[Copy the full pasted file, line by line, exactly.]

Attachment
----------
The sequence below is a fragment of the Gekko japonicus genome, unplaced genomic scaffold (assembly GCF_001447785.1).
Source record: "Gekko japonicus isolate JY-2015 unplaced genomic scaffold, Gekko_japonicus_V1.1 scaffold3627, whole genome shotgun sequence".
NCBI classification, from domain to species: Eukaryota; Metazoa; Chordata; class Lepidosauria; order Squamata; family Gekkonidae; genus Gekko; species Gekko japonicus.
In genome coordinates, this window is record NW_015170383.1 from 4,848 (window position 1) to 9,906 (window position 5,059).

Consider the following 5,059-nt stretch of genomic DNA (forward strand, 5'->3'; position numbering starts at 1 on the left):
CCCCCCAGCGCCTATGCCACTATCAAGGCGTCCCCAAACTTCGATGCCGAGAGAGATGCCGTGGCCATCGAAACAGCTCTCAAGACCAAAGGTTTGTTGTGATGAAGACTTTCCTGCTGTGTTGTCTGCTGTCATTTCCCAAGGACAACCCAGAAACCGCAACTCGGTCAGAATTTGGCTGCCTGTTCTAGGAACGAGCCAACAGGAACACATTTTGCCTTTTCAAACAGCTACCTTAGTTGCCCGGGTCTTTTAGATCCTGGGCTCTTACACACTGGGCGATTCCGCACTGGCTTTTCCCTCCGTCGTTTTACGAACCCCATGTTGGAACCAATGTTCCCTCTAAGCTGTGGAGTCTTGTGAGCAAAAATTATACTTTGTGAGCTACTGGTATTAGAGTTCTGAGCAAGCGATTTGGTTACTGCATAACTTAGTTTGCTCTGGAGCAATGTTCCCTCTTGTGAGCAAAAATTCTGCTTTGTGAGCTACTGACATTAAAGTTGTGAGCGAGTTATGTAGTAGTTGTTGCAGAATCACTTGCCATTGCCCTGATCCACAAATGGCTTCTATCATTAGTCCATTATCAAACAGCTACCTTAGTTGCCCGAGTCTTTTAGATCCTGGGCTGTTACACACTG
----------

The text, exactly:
The sequence below is a fragment of the Gekko japonicus genome, unplaced genomic scaffold (assembly GCF_001447785.1).
Source record: "Gekko japonicus isolate JY-2015 unplaced genomic scaffold, Gekko_japonicus_V1.1 scaffold3627, whole genome shotgun sequence".
NCBI classification, from domain to species: Eukaryota; Metazoa; Chordata; class Lepidosauria; order Squamata; family Gekkonidae; genus Gekko; species Gekko japonicus.
In genome coordinates, this window is record NW_015170383.1 from 4,848 (window position 1) to 9,906 (window position 5,059).

Consider the following 5,059-nt stretch of genomic DNA (forward strand, 5'->3'; position numbering starts at 1 on the left):
CCCCCCAGCGCCTATGCCACTATCAAGGCGTCCCCAAACTTCGATGCCGAGAGAGATGCCGTGGCCATCGAAACAGCTCTCAAGACCAAAGGTTTGTTGTGATGAAGACTTTCCTGCTGTGTTGTCTGCTGTCATTTCCCAAGGACAACCCAGAAACCGCAACTCGGTCAGAATTTGGCTGCCTGTTCTAGGAACGAGCCAACAGGAACACATTTTGCCTTTTCAAACAGCTACCTTAGTTGCCCGGGTCTTTTAGATCCTGGGCTCTTACACACTGGGCGATTCCGCACTGGCTTTTCCCTCCGTCGTTTTACGAACCCCATGTTGGAACCAATGTTCCCTCTAAGCTGTGGAGTCTTGTGAGCAAAAATTATACTTTGTGAGCTACTGGTATTAGAGTTCTGAGCAAGCGATTTGGTTACTGCATAACTTAGTTTGCTCTGGAGCAATGTTCCCTCTTGTGAGCAAAAATTCTGCTTTGTGAGCTACTGACATTAAAGTTGTGAGCGAGTTATGTAGTAGTTGTTGCAGAATCACTTGCCATTGCCCTGATCCACAAATGGCTTCTATCATTAGTCCATTATCAAACAGCTACCTTAGTTGCCCGAGTCTTTTAGATCCTGGGCTGTTACACACTG